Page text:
The dinosaurs came in all shapes and sizes, they flew, swam, walked on four legs, two legs, and some could apparently do both. A new paper published in Nature presents research that documents the precise changes when herbivores of the same species went from two to four legs from birth to adulthood.
The researchers found that for smaller animals of the species Psittacosaurus, legs, and arms tend to be about the same length. For larger and older animals, however, the legs were longer than their arms, making them more prone to be bipedal.
The scientists counted the rings of fossilized bones, similar to that of trees, these rings reveal the age and how fast certain bones grow. This data provided them with information of shifting bone growth, with legs accelerating in growth with age, making legs proportionally longer compared to the arms.
Paper author Corwin Sullivan writes, “This was a very interesting study to be involved in because of the way the histological data and the actual measurements of bones of different sizes provided complementary records of growth, giving us a much more complete picture than we could have got from either line of evidence alone”.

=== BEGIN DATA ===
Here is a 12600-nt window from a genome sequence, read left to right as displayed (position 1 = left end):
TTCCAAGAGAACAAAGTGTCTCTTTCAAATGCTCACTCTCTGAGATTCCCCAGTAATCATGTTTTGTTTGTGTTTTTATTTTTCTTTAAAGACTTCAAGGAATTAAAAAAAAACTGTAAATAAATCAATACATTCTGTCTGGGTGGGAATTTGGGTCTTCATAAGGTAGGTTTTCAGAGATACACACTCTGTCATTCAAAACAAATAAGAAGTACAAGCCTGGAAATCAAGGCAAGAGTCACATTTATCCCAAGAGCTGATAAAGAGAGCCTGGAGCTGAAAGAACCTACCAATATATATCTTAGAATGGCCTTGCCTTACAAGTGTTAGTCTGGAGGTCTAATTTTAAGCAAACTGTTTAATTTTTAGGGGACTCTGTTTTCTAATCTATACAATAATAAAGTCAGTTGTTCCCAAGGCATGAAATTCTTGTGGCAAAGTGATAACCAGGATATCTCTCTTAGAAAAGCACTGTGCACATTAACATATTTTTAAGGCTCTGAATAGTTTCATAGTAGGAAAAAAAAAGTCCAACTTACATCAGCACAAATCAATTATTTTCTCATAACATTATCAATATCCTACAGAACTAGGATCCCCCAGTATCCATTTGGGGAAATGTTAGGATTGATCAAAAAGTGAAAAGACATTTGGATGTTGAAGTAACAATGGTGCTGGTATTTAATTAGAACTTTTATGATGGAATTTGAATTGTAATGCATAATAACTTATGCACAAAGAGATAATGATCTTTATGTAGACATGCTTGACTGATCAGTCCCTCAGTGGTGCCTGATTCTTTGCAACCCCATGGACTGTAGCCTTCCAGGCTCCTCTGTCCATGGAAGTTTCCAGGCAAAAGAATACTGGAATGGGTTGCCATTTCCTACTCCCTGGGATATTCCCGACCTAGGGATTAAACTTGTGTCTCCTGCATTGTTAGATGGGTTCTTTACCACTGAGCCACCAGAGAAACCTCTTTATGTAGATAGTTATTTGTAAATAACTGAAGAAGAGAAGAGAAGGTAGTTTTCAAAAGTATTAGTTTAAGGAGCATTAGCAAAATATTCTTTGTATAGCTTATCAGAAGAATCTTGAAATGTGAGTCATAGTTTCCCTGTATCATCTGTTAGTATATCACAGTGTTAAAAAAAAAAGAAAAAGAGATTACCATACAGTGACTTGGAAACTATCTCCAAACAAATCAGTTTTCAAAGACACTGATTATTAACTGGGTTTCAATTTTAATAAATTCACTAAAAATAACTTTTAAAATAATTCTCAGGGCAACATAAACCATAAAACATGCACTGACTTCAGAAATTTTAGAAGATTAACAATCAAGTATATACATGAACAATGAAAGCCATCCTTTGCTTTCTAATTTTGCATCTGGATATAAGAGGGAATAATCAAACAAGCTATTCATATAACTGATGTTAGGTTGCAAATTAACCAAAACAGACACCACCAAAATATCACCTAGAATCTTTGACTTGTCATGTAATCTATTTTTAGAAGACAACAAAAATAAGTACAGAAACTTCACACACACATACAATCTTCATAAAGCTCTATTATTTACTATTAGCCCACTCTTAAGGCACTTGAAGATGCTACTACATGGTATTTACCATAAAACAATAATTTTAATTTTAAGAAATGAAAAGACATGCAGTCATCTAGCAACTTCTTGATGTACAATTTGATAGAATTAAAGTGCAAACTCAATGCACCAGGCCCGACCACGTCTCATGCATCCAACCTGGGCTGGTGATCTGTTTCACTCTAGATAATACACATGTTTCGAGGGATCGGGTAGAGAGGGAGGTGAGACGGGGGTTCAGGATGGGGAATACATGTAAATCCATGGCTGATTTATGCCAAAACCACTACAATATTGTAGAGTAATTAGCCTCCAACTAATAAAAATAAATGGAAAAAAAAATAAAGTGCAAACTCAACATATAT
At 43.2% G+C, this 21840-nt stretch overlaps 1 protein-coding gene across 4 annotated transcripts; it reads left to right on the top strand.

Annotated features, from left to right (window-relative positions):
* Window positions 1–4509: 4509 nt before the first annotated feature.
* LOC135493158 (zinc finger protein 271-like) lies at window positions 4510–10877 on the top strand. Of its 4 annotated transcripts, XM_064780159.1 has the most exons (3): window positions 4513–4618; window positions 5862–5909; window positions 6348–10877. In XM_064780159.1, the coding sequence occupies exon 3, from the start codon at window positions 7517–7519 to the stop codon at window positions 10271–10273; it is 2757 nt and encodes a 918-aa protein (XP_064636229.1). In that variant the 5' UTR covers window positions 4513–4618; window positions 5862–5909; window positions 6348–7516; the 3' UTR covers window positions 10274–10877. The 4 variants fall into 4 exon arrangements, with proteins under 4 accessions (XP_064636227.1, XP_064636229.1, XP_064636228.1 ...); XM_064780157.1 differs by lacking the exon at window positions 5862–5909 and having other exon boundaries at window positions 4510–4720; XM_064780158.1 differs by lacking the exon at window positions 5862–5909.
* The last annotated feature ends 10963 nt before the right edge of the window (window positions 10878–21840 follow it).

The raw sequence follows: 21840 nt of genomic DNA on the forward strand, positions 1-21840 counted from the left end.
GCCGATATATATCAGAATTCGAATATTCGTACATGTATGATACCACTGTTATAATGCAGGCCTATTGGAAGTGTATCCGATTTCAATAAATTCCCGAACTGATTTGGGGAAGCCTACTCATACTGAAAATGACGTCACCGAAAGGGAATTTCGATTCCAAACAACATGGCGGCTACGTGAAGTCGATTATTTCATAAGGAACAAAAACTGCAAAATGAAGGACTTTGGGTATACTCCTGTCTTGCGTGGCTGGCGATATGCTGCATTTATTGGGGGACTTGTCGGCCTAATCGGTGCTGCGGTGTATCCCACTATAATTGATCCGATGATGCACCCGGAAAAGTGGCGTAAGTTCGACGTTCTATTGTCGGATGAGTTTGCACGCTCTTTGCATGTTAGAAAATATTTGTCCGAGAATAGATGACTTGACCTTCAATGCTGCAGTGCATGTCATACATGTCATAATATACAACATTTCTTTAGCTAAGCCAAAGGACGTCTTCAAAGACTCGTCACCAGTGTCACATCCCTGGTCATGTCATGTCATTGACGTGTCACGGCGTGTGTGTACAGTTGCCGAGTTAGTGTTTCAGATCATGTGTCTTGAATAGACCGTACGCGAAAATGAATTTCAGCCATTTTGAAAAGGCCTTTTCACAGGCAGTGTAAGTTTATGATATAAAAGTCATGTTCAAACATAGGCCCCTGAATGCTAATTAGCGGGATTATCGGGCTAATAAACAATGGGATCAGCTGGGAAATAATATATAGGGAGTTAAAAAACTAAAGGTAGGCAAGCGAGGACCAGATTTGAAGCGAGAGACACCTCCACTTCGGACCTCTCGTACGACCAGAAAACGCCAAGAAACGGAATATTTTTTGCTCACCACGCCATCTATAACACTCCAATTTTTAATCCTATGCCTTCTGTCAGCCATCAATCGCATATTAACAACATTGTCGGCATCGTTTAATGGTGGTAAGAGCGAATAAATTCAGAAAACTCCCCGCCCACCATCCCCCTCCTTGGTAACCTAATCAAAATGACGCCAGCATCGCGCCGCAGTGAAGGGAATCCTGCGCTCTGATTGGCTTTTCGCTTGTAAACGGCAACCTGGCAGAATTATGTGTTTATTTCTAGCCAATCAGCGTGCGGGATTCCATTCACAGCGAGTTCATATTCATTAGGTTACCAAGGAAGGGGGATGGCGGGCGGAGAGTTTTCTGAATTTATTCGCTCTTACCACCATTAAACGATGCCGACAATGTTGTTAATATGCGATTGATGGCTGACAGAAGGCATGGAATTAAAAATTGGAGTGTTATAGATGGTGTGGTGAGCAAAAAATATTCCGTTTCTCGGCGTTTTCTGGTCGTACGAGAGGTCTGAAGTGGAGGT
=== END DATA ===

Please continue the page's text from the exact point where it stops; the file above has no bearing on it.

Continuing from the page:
The conclusion was that for growing Psittacosaurus, four legs were good at a young age, but apparently, two legs were better for older Psittacosaurus.
Speculation to why could perhaps point to that of standing on two legs made adult herbivores reach a little higher – in their efforts to find eatable plants and higher tree branches in competition with other species.
Histology and postural change during the growth of the ceratopsian dinosaur Psittacosaurus lujiatunensis. Zhao, Q., Benton, M.J., Sullivan, C., Sander, P.M., and Xu, X., 2013. in Nature Communications